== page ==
How is the slope of a secant computed, and how is the slopes of the secants related to the slope of the tangent?
     
  12. Oct 6, 2006 #11
    As the moving point on the line approaches the point of tangency, the slope of the secant gets closer to the slope of the tangent.

    Here's what it said about the difference quotient:

    [itex]{f(a + h) - f(a)}/h[/itex]

    This quotient is fundamental to calculus and is referred to as the difference quotient. Therefore, the slop m of the tangent at P(a, f(a)) is lim h->0(slope of the secant PQ), which may be written as m = lim h->0 f(a + h) - f(a)/h
     
  13. Oct 6, 2006 #12

    arildno

    User Avatar
    Science Advisor
    Homework Helper
    Gold Member
    Dearly Missed

    Well, here it seems you have quoted the book verbatim!

    Okay, let's proceed:
    What's dead wrong in your notation that separates the numerator from the denominator?
     
  14. Oct 6, 2006 #13
    What do you mean? Are you referring to the fact that I didn't have all of f(a + h) - f(a) in the numerator? If so, then it's because I don't know how to post it the proper way. It's not often that I have to use LaTex coding.
     
  15. Oct 6, 2006 #14

    arildno

    User Avatar
    Science Advisor
    Homework Helper
    Gold Member
    Dearly Missed

    Well, you could have done it in the standard manner: Put a parenthesis about the expression for the numerator!

    Now, what is meant with the concept "limit"?
     
  16. Oct 6, 2006 #15
    I guess the best way to describe a limit would be the number that a function approaches as the variable approaches the number specified in the limit. That was a kind of awkward and rough explanation, I'm not really sure about how to explain it very well.
     
  17. Oct 6, 2006 #16

    arildno

    User Avatar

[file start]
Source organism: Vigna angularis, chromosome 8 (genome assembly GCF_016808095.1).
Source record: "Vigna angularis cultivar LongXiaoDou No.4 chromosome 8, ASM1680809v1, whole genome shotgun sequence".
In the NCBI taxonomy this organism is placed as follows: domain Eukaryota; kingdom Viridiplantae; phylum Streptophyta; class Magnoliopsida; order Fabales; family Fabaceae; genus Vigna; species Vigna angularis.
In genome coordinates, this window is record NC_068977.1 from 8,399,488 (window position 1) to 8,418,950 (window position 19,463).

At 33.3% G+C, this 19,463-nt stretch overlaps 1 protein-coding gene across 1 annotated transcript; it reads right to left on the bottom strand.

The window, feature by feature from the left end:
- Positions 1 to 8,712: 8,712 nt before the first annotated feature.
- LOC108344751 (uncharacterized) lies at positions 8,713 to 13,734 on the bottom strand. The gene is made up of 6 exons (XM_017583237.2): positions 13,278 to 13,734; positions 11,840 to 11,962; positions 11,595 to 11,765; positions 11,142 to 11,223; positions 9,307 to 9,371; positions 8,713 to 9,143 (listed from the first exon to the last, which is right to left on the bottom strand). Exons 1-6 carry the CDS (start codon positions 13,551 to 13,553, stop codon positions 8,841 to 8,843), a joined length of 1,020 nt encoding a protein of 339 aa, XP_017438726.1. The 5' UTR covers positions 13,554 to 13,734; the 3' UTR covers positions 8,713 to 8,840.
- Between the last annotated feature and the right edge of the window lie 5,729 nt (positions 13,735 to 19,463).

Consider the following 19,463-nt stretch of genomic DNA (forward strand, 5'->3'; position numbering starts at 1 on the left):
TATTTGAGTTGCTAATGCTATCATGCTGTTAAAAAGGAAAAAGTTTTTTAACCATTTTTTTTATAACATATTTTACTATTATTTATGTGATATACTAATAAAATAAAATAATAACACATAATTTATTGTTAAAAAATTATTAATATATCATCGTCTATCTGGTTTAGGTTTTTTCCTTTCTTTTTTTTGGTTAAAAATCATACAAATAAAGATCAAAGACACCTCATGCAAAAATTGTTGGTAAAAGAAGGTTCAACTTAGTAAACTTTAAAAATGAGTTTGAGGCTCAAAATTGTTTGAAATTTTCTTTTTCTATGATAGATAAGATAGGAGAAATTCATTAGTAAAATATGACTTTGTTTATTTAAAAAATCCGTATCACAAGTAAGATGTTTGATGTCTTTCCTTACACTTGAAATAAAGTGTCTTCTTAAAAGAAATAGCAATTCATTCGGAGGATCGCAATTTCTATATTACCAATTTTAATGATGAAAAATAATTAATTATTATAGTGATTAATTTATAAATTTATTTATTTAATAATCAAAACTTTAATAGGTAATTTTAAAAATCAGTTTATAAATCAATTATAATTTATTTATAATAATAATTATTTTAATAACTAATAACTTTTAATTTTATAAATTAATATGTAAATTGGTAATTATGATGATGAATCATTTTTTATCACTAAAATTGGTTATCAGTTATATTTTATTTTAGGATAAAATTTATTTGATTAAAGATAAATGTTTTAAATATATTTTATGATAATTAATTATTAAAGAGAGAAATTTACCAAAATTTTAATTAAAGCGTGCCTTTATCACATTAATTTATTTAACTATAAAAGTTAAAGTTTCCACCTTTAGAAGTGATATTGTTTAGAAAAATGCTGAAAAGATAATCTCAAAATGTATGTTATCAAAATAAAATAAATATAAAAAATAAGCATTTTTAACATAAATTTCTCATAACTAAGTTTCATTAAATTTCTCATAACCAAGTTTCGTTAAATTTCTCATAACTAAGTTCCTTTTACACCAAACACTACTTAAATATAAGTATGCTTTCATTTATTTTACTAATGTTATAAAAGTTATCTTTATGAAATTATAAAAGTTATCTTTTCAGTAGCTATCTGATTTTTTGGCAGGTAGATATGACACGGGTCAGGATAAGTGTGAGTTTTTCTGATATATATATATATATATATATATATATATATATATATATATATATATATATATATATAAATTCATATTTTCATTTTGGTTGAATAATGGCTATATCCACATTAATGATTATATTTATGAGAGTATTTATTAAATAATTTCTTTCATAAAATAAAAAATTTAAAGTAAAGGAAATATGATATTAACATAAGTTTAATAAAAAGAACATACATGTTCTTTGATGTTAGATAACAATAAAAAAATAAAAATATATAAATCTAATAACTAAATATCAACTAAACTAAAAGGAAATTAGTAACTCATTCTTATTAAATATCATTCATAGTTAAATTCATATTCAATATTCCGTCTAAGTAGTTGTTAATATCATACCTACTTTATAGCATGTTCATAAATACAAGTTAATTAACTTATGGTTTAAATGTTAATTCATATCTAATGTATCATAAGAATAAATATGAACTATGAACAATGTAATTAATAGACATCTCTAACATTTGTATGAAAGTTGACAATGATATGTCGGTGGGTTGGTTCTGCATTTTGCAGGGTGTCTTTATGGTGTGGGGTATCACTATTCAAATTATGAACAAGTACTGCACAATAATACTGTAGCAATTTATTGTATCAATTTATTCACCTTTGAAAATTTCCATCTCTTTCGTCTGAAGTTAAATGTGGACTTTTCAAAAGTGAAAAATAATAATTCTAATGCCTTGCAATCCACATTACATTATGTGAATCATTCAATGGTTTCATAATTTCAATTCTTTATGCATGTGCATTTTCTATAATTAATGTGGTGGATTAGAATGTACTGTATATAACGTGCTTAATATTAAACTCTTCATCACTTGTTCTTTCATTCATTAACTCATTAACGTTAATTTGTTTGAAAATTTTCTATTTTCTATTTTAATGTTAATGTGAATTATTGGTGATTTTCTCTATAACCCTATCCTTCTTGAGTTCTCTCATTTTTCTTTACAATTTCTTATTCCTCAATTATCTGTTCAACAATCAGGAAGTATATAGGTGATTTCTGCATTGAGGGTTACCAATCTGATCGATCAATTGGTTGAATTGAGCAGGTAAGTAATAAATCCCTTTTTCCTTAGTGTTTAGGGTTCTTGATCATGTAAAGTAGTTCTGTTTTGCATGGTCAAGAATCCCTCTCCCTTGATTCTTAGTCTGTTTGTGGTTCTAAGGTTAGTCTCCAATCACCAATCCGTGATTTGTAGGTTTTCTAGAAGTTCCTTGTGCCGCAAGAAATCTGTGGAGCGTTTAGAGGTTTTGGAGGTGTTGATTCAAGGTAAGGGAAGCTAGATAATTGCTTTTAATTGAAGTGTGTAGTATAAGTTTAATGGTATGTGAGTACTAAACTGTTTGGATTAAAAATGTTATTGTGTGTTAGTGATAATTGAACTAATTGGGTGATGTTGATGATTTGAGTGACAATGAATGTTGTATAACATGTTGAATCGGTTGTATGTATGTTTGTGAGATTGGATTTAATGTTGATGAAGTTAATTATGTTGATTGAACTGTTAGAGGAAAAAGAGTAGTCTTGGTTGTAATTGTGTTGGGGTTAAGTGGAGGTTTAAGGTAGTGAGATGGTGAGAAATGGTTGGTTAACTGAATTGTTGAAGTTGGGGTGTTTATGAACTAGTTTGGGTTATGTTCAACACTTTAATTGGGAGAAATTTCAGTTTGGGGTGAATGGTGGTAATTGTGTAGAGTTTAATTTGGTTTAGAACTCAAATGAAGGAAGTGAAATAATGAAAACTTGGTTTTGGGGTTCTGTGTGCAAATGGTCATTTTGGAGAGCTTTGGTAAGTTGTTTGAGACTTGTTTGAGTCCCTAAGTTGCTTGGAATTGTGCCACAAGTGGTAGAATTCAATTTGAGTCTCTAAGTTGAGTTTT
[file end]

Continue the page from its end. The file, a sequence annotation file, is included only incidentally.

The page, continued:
Science Advisor
    Homework Helper
    Gold Member
    Dearly Missed

    Right!

    So, how can you UTILIZE the difference quotient (i.e, the expression for the slope of secants) in order to evaluate its limit as h tends to zero?
     
  18. Oct 6, 2006 #17

    HallsofIvy

    User Avatar
    Staff Emeritus
    Science Advisor

    Another definition of "derivative" you should know: "the derivative of a function f(x) at x= a is the slope of the tangent line to the graph of y= f(x) at (a, f(a))". I would be surprised if that is not in your book somewhere.
     
  19. Oct 8, 2006 #18
    Alright, so then a derivative of a function at a point where x = a is the slope of the tangent to this function at the point (a, f(a)), is that right? I just thought I'd change the wording a bit so that it was a bit mroe clear for me.
     
  20. Oct 8, 2006 #19

    HallsofIvy

    User Avatar
    Staff Emeritus
    Science Advisor

    If that's clearer to you fine! I, personally, would not talk about the "tangent to a function"- only curves have tangents!
     
  21. Oct 8, 2006 #20
    Oh, that's more what I meant.
     
Know someone interested in this topic? Share this thread via Reddit, Google+, Twitter, or Facebook

Have something to add?



Similar Discussions: Some derivative problems
Loading...